Nice article on how potential beats actual performance when during an evaluation (based on a study on the great potential vs actual performance question, actual journal article paywalled though).
In one study, the authors took out a Facebook ad to promote the fan page of a comedian. They created different versions of the ad. Some versions focused on actual performance (“Critics say he has become the next big thing.”) Other ads focused on potential performance (“Critics say he could become the next big thing.”) People were more likely to click on ads that focused on potential performance than on actual performance. They were also more likely to become Facebook fans of the comedian when the ad focused on potential performance than on actual performance.
A variety of laboratory studies demonstrated a similar effect with judgments about job candidates, athletes, and artwork.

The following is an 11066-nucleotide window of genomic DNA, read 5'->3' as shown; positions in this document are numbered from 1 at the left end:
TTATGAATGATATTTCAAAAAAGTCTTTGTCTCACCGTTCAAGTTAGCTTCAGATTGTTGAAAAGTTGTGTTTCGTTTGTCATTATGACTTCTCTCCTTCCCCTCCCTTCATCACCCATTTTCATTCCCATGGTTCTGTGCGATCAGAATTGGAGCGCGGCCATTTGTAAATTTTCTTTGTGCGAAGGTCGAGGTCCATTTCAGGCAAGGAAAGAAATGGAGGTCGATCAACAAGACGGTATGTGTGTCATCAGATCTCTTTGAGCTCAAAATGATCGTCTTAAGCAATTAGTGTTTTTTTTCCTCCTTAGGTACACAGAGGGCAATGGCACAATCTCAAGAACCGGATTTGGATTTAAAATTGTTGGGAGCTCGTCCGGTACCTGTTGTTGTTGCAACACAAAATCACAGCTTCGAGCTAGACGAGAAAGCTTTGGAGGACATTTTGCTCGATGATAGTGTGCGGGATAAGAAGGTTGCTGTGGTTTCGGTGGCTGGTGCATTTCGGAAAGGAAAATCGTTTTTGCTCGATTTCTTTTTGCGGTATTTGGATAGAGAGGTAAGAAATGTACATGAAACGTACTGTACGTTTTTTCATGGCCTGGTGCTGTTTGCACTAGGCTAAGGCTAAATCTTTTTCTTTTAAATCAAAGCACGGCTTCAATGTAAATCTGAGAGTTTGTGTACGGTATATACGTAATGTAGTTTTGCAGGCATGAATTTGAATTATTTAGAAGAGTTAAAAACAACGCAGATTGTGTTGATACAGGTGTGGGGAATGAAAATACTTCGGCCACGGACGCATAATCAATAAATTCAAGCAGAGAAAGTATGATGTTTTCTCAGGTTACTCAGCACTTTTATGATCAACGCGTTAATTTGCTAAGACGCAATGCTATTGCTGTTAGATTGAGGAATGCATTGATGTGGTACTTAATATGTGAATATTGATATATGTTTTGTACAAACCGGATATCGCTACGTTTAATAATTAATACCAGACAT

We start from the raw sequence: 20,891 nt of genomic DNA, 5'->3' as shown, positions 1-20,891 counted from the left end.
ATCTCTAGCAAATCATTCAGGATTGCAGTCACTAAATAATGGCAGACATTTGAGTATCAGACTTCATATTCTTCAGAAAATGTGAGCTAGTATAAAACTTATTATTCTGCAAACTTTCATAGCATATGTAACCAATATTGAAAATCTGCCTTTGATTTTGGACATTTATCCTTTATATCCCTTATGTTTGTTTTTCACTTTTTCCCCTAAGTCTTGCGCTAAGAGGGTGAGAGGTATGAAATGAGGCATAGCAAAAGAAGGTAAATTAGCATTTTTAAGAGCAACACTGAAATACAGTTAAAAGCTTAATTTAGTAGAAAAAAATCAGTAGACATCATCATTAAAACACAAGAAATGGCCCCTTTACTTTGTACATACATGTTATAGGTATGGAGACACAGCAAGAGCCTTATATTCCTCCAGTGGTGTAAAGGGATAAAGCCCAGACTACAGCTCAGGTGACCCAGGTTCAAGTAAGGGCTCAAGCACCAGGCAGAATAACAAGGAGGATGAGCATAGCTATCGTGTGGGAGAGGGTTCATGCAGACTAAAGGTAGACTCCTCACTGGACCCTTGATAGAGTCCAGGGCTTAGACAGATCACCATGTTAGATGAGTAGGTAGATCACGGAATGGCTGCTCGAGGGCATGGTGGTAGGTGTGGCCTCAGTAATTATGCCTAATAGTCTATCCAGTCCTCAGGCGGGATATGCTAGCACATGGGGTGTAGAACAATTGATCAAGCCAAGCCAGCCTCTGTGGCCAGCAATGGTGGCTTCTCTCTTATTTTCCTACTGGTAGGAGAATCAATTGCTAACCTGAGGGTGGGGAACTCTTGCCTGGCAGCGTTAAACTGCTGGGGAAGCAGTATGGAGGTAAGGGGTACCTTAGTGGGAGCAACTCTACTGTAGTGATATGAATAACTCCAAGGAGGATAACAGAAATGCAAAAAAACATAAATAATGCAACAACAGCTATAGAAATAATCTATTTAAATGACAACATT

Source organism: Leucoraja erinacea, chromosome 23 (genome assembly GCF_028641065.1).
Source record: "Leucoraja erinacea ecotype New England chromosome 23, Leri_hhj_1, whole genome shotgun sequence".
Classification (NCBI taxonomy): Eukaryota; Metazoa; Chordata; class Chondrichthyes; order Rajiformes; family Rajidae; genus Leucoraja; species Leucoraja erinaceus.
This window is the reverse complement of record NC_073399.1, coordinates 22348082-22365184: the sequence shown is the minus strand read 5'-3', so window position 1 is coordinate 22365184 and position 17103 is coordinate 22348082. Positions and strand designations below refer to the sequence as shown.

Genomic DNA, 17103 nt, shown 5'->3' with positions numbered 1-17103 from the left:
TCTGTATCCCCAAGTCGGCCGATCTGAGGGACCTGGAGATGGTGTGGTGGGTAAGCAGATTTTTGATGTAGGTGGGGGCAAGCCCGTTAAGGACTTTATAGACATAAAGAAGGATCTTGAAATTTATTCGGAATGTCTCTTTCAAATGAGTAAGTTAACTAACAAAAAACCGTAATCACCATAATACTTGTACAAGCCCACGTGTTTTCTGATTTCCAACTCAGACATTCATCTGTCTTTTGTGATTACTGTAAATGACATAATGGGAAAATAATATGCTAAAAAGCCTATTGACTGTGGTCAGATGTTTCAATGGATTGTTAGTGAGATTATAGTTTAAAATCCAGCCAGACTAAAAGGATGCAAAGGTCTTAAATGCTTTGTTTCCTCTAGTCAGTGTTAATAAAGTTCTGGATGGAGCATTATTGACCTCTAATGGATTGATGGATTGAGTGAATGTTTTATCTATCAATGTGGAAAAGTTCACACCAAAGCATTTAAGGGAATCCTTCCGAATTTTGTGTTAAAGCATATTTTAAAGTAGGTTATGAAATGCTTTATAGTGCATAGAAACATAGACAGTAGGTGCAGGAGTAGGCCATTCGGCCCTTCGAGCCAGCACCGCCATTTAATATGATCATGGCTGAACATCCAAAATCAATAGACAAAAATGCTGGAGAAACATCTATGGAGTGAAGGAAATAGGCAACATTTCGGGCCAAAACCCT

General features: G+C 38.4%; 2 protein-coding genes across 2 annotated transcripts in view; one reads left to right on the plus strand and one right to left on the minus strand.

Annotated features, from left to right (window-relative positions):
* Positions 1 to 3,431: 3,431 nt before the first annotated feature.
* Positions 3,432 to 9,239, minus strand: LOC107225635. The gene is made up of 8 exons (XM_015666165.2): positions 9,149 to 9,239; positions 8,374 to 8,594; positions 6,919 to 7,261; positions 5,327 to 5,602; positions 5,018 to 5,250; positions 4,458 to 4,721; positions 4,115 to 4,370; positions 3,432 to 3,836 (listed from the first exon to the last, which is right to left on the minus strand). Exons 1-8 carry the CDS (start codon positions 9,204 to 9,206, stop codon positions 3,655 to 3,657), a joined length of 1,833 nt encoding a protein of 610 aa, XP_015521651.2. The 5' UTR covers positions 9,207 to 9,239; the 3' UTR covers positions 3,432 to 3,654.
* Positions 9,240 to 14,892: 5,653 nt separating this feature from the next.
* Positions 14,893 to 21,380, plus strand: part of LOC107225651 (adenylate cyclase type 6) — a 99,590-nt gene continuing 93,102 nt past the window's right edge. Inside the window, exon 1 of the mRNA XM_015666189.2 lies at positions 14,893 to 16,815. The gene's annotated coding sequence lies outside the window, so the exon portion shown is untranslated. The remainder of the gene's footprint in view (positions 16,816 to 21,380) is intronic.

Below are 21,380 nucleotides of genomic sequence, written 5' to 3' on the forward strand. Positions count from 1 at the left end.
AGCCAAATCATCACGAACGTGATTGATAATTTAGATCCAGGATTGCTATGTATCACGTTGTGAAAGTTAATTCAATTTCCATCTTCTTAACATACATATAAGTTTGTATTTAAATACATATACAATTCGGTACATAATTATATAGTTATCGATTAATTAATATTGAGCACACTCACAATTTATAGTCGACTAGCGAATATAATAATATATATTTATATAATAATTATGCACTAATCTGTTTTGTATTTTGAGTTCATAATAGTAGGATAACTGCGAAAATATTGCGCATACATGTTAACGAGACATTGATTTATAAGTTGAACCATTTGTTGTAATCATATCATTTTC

Why does this happen? The researchers suggest that statements about potential performance create more feelings about uncertainty than statements about actual performance. This uncertainty leads people to think more about the options, and that gets them more involved with the option.
Could it be though, that we all intuitively believe in the fact that people “peak” at certain periods of their lives, and that actual performance is evidence of this “peak”? I don’t want to hire someone who had achieved a lot at his or her previous job. I want a person who achieve much at the job I’m employing for.
Anyway, it’s worth a read and a think.